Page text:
Achieving the Dream
On Wednesday, I took the 6:00 a.m. flight to San Francisco to join the BC team that was already there to attend the annual Achieving the Dream convention. It seemed as it the number of attendees was more than ever. Bakersfield College was there in full force with speaking responsibilities for 5 sessions. Our sister colleges from Kern CCD were also there. Val Garcia, the VP of Student Services at Porterville College participated in a panel titled How does the Integrated Services Model Influence College Persistence and Retention Rates? Presenters in that panel included: Adolfo Levia–MDC, Abby Parcell, Edie Blakley–Clark College, Val Garcia–Porterville College.
Early High School Engagement: A Plan That Produces Student Success.
Presenters: Steve Watkin–Director of Outreach, BC; Grace Commiso–Dean of Counseling and Advising, BC; Lesley Bonds–Director of Student Success and Equity, BC.
Session Description: This workshop provides a model for community colleges who want to establish a systematic college-wide engagement and communication model that works directly with high schools. Bakersfield College has scaled up outreach, communication and matriculation to all 49 feeder high schools in its service area providing personal contact with students, better placement for success through multiple measures and effective partnerships with high school colleagues. This systematic model constructs a platform for high school students to complete the four California Community Colleges matriculation requirements: Orientation, Assessment, Counseling/Advising and development of an Educational Plan focused on completion of essential milestones (English and Math). This data-driven model is designed to strengthen collaboration with high school partners with the ultimate goal of effectively engaging potential students, properly placing them for success, improving retention and student success.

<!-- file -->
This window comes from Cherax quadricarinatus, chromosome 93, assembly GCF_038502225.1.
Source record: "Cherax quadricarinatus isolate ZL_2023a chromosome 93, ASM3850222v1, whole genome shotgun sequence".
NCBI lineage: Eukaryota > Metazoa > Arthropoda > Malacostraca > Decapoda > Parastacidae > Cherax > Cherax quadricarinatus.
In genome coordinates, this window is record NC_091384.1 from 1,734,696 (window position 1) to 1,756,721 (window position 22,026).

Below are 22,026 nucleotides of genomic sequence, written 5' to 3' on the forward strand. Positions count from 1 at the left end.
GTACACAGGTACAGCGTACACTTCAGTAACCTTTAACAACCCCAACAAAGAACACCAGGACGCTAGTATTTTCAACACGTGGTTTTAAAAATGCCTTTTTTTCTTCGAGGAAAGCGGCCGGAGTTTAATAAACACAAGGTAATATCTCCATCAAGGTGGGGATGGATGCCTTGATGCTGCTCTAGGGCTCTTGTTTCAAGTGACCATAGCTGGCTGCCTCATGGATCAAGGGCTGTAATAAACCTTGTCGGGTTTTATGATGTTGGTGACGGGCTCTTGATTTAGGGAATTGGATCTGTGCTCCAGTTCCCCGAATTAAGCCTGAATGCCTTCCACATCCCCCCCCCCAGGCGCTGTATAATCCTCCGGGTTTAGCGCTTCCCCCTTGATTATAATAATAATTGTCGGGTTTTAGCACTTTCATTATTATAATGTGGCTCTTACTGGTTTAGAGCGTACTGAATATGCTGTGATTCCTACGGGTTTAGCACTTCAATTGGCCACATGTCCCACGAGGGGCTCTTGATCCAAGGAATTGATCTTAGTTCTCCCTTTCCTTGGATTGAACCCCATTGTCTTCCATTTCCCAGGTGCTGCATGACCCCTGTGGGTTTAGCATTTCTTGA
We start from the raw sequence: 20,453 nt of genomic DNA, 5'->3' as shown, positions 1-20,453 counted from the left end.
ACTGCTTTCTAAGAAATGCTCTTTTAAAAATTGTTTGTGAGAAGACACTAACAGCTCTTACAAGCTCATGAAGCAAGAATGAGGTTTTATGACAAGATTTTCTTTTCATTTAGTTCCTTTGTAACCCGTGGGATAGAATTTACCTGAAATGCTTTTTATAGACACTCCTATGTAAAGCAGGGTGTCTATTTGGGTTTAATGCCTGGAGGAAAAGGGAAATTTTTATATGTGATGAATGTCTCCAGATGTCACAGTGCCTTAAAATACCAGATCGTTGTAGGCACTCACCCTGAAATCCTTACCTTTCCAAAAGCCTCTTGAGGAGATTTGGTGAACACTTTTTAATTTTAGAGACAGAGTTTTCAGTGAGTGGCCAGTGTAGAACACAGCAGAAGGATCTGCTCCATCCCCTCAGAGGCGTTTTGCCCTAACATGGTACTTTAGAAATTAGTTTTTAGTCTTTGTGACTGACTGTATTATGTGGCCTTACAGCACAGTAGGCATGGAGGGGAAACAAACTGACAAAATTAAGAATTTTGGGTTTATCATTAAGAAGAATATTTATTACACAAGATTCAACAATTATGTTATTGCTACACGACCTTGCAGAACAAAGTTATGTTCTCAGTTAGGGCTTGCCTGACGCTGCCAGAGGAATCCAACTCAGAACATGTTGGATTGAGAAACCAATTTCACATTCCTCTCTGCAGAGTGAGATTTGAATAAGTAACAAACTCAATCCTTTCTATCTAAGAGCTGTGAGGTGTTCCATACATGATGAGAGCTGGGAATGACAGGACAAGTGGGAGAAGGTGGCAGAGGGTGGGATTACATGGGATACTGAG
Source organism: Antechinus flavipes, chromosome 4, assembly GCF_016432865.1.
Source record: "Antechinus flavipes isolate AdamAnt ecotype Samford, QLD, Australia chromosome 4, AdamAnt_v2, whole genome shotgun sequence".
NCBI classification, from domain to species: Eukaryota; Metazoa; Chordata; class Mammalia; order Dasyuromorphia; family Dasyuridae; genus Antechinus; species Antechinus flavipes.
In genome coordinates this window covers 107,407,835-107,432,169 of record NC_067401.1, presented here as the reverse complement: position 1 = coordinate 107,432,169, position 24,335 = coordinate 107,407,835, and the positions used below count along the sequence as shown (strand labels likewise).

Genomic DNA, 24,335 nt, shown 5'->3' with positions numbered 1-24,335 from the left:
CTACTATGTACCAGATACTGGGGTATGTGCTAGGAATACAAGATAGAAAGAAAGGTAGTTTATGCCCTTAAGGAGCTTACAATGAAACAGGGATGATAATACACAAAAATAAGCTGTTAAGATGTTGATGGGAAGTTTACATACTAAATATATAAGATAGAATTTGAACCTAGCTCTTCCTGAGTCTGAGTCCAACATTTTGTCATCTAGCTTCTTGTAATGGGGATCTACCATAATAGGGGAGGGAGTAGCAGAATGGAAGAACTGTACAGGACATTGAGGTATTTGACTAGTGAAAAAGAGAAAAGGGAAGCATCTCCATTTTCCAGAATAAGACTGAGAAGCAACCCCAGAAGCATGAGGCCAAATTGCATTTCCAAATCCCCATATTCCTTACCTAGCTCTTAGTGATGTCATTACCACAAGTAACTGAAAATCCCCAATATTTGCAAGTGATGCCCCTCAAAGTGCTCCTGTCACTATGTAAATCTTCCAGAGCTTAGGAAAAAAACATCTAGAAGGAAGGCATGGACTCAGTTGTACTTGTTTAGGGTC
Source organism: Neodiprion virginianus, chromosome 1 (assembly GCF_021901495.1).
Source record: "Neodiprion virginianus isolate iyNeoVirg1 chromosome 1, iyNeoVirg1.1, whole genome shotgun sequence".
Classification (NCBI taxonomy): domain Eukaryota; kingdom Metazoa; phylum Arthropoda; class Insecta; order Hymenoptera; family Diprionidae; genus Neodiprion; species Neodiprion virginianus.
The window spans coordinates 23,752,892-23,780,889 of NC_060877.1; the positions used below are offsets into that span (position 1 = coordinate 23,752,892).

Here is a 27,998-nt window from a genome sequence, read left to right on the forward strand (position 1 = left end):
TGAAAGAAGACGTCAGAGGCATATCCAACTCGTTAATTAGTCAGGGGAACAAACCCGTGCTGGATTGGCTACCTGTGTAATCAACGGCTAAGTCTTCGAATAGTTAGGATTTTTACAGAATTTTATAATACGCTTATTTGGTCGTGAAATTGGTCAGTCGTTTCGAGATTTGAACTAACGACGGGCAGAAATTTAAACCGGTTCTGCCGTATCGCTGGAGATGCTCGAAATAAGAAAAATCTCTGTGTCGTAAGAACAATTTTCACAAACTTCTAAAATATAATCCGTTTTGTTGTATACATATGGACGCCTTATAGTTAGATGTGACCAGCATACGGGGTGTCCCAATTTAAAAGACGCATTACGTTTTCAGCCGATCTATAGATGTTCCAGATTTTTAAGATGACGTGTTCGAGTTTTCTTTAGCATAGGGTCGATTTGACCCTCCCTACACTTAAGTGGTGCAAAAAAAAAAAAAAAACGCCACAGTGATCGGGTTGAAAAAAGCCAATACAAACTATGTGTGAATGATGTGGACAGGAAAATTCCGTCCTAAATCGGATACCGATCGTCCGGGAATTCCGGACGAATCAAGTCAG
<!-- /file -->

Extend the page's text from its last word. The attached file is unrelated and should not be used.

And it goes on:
Transforming the Remediation Pathway for Success; A Holistic View of the Student Pathway. Presented by: Kimberly Bligh, Faculty Department Chair, Academic Development, BC; Jessica Wojtysiak, faculty, Academic Development, BC; and Keri Kennedy, Counseling faculty, BC. I did not have a picture but found this tweet from Lesley Bonds.